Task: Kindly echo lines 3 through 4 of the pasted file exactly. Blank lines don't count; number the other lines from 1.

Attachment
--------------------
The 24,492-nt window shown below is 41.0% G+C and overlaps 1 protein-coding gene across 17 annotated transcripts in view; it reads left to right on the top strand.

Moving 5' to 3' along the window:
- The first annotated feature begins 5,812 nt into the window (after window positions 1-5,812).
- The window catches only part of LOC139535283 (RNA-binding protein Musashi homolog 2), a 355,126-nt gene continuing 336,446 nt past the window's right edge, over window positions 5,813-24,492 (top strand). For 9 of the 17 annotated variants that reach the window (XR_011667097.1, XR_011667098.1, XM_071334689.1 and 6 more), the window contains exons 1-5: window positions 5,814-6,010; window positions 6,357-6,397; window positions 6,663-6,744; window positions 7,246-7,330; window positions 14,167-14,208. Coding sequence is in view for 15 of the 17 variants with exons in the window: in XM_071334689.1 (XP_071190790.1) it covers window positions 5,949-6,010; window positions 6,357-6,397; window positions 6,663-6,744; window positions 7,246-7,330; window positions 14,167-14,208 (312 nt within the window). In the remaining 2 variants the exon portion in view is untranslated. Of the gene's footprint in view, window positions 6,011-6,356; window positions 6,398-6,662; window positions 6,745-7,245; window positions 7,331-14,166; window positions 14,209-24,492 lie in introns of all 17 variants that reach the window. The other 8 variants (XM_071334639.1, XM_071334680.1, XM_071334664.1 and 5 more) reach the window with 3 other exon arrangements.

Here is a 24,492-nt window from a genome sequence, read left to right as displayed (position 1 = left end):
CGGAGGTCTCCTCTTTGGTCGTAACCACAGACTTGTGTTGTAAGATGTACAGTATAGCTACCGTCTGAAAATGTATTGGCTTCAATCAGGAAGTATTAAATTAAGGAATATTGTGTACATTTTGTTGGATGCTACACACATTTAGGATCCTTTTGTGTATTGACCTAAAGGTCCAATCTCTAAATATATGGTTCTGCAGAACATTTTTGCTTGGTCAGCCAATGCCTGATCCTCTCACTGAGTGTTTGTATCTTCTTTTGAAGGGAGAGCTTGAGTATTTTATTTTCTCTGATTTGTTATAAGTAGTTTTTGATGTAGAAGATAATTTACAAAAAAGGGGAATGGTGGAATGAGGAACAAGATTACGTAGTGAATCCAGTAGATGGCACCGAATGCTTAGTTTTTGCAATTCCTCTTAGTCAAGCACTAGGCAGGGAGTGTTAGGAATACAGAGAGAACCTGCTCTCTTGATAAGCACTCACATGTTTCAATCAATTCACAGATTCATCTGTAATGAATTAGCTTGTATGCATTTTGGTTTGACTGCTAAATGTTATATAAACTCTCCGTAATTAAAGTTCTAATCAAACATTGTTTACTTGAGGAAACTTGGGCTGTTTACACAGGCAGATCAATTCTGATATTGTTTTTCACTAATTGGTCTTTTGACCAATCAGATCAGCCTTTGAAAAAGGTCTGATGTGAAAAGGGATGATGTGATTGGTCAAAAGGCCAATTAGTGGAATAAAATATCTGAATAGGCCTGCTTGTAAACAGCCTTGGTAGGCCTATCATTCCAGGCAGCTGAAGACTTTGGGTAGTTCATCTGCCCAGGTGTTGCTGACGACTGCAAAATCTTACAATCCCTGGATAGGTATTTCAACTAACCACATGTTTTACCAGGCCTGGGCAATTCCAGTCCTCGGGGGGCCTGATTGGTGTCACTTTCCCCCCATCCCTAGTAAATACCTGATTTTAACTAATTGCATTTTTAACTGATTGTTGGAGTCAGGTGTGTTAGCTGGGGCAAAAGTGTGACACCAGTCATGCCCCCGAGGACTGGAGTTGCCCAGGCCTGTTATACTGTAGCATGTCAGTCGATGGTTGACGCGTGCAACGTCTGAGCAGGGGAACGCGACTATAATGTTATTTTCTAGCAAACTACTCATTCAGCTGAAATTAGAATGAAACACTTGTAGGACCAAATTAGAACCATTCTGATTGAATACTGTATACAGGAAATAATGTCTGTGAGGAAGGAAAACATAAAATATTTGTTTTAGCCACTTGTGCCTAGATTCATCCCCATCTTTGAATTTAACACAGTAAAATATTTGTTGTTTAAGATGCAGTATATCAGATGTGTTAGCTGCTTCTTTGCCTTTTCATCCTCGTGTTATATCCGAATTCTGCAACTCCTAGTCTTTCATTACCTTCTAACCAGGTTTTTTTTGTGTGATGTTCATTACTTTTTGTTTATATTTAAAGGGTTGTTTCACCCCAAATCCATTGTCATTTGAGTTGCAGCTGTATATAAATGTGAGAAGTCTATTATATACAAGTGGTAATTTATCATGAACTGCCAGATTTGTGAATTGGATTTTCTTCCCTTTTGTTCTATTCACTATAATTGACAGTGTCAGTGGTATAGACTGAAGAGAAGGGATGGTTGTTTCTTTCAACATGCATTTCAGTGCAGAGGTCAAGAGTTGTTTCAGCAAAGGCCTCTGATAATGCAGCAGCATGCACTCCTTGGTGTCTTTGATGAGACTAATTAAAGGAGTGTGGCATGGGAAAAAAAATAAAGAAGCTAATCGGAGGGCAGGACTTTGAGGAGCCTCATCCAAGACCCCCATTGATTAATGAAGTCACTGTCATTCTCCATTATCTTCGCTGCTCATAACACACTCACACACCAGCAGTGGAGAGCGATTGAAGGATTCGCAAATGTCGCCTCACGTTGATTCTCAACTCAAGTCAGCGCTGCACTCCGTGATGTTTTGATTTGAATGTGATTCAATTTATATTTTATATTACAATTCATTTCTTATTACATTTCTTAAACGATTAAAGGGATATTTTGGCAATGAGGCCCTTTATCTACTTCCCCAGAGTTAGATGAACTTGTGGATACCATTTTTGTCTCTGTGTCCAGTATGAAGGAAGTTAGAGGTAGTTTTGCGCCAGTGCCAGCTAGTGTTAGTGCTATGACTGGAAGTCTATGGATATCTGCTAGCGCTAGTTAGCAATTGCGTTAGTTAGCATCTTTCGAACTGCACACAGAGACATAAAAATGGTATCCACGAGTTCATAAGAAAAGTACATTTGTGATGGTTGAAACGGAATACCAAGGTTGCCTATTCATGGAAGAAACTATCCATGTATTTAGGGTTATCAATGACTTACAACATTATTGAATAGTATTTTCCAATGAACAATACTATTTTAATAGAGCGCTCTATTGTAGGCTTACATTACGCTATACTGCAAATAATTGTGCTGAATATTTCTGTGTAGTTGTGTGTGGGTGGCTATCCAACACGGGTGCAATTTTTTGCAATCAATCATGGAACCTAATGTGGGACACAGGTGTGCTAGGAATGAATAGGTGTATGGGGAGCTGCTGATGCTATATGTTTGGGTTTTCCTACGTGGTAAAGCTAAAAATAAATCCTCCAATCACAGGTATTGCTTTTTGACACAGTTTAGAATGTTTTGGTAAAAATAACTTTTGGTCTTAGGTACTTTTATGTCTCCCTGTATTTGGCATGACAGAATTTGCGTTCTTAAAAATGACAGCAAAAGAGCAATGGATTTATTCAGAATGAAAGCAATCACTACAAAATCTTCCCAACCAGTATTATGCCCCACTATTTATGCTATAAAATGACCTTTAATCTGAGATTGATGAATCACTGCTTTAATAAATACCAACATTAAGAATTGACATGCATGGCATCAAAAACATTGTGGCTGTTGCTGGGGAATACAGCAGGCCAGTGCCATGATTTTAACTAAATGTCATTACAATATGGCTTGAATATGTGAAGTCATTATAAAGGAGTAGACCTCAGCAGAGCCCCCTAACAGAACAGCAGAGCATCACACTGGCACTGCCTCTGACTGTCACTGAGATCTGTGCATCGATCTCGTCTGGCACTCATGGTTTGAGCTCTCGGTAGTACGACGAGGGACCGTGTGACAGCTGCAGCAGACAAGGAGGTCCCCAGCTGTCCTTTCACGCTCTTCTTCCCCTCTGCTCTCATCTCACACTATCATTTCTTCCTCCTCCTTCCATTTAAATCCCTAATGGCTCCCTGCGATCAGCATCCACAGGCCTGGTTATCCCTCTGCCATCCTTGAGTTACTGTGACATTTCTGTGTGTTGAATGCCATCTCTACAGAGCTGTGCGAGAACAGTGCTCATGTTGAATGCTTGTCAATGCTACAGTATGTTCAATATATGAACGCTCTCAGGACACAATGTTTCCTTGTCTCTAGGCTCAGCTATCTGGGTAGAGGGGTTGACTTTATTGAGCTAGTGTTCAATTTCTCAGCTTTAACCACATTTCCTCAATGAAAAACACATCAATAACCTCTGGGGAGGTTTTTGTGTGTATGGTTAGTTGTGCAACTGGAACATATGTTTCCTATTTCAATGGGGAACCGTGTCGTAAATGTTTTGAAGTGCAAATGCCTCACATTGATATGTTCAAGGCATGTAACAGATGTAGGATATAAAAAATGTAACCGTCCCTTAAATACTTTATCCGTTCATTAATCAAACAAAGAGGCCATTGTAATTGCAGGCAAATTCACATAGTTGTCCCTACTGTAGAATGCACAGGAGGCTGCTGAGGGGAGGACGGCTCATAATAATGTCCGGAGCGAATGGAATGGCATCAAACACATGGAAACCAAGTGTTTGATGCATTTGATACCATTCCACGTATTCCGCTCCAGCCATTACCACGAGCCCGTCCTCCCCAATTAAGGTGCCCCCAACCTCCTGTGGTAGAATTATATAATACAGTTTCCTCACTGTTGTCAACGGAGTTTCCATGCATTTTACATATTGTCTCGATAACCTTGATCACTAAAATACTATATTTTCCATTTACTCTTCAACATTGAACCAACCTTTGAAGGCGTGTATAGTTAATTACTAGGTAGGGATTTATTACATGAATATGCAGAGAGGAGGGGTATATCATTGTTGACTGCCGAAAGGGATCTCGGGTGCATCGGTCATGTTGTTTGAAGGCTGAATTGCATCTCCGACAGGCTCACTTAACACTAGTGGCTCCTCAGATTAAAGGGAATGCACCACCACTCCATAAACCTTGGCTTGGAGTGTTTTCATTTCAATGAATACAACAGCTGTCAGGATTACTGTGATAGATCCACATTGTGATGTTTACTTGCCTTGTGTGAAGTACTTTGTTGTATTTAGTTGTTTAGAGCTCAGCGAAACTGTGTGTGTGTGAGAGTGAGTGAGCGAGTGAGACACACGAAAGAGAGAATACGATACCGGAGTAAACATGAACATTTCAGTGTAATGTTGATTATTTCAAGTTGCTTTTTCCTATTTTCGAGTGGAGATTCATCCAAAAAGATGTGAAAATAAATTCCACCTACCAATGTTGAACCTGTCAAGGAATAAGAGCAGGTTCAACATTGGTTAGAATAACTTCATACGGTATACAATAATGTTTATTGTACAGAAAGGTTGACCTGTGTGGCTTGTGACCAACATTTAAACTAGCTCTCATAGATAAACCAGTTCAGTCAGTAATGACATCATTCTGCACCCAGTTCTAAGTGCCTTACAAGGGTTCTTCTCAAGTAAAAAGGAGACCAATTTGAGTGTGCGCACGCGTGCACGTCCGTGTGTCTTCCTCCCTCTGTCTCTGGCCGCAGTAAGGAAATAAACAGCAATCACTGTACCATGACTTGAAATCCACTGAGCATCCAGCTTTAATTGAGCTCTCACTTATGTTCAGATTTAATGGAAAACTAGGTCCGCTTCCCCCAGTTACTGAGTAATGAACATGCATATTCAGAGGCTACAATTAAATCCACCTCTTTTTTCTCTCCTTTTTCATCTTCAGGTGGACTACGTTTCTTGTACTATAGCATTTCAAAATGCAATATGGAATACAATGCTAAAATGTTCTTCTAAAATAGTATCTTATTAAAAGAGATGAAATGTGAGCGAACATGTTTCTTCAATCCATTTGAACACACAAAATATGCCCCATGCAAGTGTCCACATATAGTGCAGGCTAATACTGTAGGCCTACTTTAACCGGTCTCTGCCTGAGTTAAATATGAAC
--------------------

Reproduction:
- The first annotated feature begins 5,812 nt into the window (after window positions 1-5,812).
- The window catches only part of LOC139535283 (RNA-binding protein Musashi homolog 2), a 355,126-nt gene continuing 336,446 nt past the window's right edge, over window positions 5,813-24,492 (top strand). For 9 of the 17 annotated variants that reach the window (XR_011667097.1, XR_011667098.1, XM_071334689.1 and 6 more), the window contains exons 1-5: window positions 5,814-6,010; window positions 6,357-6,397; window positions 6,663-6,744; window positions 7,246-7,330; window positions 14,167-14,208. Coding sequence is in view for 15 of the 17 variants with exons in the window: in XM_071334689.1 (XP_071190790.1) it covers window positions 5,949-6,010; window positions 6,357-6,397; window positions 6,663-6,744; window positions 7,246-7,330; window positions 14,167-14,208 (312 nt within the window). In the remaining 2 variants the exon portion in view is untranslated. Of the gene's footprint in view, window positions 6,011-6,356; window positions 6,398-6,662; window positions 6,745-7,245; window positions 7,331-14,166; window positions 14,209-24,492 lie in introns of all 17 variants that reach the window. The other 8 variants (XM_071334639.1, XM_071334680.1, XM_071334664.1 and 5 more) reach the window with 3 other exon arrangements.